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 What causes a cavity?=Min okozza a szuvasodást?


Your mouth is a busy place. Bacteria - tiny colonies of living organisms are constantly on the move on your teeth, gums, lips and tongue.

Cavity AnimationHaving bacteria in your mouth is a normal thing. While some of the bacteria can be harmful, most are not and some are even helpful.

Certain types of bacteria, however, can attach themselves to hard surfaces like the enamel that covers your teeth. If they're not removed, they multiply and grow in number until a colony forms. More bacteria of different types attach to the colony already growing on the tooth enamel. Proteins that are present in your saliva (spit) also mix in and the bacteria colony becomes a whitish film on the tooth. This film is called plaque, and it's what causes cavities.








Tobacco and Healthy Teeth Don't Mix Go To Home Page

Do you smoke? If you don't, you probably know some friends or see other students at school who do. Too many young people today are getting addicted to tobacco, and the results are showing up in their mouths.

Smoking or using smokeless "chewing" tobacco can make you four times more likely of developing oral cancer (especially on the rise in women as more younger girls take up smoking) - and it's not just something that older adults get anymore.

On top of cancer, tobacco causes:

bad breath                                          Kép  
stained teeth
bone loss
shrinking gums
mouth sores
decreased senses of taste and smell
poor healing of mouth sores
hairy tongue






Really Gross Pictures

Young people who think that smokeless "chewing" tobacco is somehow safer than lighting up are putting themselves at terrible risk of illness. Chewing tobacco releases a variety of chemicals into the body and often causes mouth sores, cracked and bleeding lips and gums, and can lead to cancer of the throat, mouth and gums.
How does Tobacco
affect oral health?

Tobacco contains many substances known to be cytotoxic (destructive to your body's cells and tissues). Smokers have more calculus (hardened dental plaque) than nonsmokers, and heavy smokers have more calculus than light smokers. The Nicotine in tobacco causes something called vasoconstriction (narrowing the blood vessels). Blood circulation - certainly an important thing! - has been shown to decrease by as much as 70% in your mouth during the smoking of a cigarette. Tobacco smoking, furthermore, also affects your body's immune responses (defense system).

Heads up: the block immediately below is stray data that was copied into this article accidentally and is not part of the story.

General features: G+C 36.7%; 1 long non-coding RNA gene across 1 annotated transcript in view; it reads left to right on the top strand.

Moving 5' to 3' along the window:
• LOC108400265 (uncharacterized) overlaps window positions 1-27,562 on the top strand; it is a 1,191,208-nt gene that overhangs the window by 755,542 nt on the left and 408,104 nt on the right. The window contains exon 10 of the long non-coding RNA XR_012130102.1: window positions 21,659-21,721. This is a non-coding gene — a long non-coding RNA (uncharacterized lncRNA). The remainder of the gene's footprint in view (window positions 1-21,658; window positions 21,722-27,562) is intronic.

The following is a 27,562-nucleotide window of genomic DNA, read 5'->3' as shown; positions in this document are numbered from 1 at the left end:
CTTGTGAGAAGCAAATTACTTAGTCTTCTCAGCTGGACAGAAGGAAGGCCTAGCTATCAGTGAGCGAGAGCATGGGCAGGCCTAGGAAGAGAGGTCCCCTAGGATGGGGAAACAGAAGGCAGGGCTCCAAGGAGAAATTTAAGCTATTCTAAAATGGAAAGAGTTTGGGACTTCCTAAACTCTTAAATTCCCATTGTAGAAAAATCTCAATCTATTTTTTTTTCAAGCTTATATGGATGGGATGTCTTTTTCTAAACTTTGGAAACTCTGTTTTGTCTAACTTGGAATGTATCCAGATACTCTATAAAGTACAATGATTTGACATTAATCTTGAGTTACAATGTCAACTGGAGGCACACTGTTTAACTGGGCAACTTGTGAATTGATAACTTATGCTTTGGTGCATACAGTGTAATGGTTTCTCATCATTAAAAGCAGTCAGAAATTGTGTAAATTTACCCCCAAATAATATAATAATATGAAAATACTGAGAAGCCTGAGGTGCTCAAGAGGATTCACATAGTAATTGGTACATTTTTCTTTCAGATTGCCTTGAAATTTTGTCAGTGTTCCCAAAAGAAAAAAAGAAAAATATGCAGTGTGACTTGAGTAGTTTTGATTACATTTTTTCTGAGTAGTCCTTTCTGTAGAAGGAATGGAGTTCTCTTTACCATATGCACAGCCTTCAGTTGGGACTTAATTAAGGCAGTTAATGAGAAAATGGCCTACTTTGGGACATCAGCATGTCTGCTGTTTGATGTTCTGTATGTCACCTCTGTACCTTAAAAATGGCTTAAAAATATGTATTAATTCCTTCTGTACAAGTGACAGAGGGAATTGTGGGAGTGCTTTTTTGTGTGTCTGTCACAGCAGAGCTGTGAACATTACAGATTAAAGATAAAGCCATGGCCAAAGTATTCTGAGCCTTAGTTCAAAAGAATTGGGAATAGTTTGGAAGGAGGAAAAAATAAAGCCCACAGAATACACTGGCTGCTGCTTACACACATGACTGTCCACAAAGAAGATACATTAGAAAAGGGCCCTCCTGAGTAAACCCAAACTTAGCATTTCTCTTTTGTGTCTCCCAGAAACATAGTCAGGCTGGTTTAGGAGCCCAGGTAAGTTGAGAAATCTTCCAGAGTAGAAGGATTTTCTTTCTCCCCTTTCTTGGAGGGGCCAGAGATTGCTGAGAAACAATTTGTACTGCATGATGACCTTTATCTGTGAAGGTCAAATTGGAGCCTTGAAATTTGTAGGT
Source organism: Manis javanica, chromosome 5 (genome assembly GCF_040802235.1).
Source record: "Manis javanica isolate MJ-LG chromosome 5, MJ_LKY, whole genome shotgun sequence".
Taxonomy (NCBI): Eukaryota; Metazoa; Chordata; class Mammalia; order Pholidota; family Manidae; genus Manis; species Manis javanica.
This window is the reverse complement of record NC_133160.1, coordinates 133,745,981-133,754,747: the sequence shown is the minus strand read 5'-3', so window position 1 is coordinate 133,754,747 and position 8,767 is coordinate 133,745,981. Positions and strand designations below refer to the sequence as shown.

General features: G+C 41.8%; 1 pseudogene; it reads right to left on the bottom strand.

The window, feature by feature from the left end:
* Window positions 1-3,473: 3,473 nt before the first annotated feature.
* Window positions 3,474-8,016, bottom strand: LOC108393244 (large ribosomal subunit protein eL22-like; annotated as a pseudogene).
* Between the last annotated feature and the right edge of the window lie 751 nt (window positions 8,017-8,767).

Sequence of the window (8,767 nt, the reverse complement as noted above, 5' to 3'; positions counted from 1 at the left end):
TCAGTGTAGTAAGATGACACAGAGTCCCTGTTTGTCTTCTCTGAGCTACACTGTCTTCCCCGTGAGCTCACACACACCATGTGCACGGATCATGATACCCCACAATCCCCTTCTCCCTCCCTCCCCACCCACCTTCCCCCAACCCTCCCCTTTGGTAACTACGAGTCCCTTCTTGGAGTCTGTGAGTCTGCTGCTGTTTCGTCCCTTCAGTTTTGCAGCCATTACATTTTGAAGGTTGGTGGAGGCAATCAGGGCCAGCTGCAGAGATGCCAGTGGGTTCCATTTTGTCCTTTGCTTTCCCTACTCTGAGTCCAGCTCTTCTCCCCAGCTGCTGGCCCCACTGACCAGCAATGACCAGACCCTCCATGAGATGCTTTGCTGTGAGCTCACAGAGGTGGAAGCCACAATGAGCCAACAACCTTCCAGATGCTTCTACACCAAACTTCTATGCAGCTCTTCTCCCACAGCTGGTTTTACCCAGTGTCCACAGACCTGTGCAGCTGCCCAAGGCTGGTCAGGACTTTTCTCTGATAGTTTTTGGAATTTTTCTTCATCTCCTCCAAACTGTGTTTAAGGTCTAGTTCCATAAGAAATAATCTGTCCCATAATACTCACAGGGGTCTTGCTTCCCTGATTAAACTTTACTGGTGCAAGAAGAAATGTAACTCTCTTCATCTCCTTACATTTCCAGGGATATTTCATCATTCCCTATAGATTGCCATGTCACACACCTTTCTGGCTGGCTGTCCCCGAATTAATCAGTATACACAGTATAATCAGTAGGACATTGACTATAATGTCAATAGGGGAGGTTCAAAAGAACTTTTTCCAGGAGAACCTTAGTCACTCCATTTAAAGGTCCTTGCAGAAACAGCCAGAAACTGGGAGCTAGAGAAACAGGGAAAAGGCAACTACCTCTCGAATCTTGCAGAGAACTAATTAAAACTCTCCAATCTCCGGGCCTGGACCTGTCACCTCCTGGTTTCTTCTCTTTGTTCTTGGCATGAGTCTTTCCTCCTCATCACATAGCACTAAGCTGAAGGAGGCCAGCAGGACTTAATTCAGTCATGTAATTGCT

New studies are even showing the possibility that second-hand tobacco smoke (the smoke from someone else's cigarette) causes periodontal disease (gum disease).
Sugar? In tobacco?

We all know that sugar is a major cause of tooth decay. More than one-fifth of the content of some brands of smokeless "chewing" tobacco is sugar, and causes a much greater risk of developing cavities.



Tejfogak, baby-toothKép

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Periodontal Disease: The Sequence of Destruction
Healthy . Gingivitis
Healthy gums are pink and firm. They don't bleed during brushing and flossing.

Gums are inflamed, appearing red and puffy around the teeth. They may bleed during brushing or flossing.

Early Moderate
The inflammation has spread to the structures supporting the teeth. The gums begin to separate from the teeth, forming pockets.

Supporting fibers and bone continue to be destroyed. The gums may recede. Teeth may be sensitive to hot and cold. Some teeth may be slightly loose.

Significant amounts of supporting fibers and bone have been destroyed. Teeth may become extremely loose. Gums may bleed spontaneously. Pus may ooze from under the gum line.






























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Tooth Growth and Development

What's the difference between "baby" teeth and permanent teeth? At between six and ten months of age, most infants begin to get their "baby" teeth.

The Central Incisors (front middle teeth) usually come in first, and then teeth begin appearing on either side and work their way back to the second molars. By the time a child has reached three years old, most of the "baby" teeth should be present.

The process begins to repeat itself when the child is about seven years old. The Central Incisors fall out first and are replaced by permanent teeth. By the age
of 21, most people have all of their permanent teeth.

 "Baby" teeth are important because they hold the place for permanent teeth and help guide them into correct position. "Baby" teeth play an important role in the development of speech and chewing.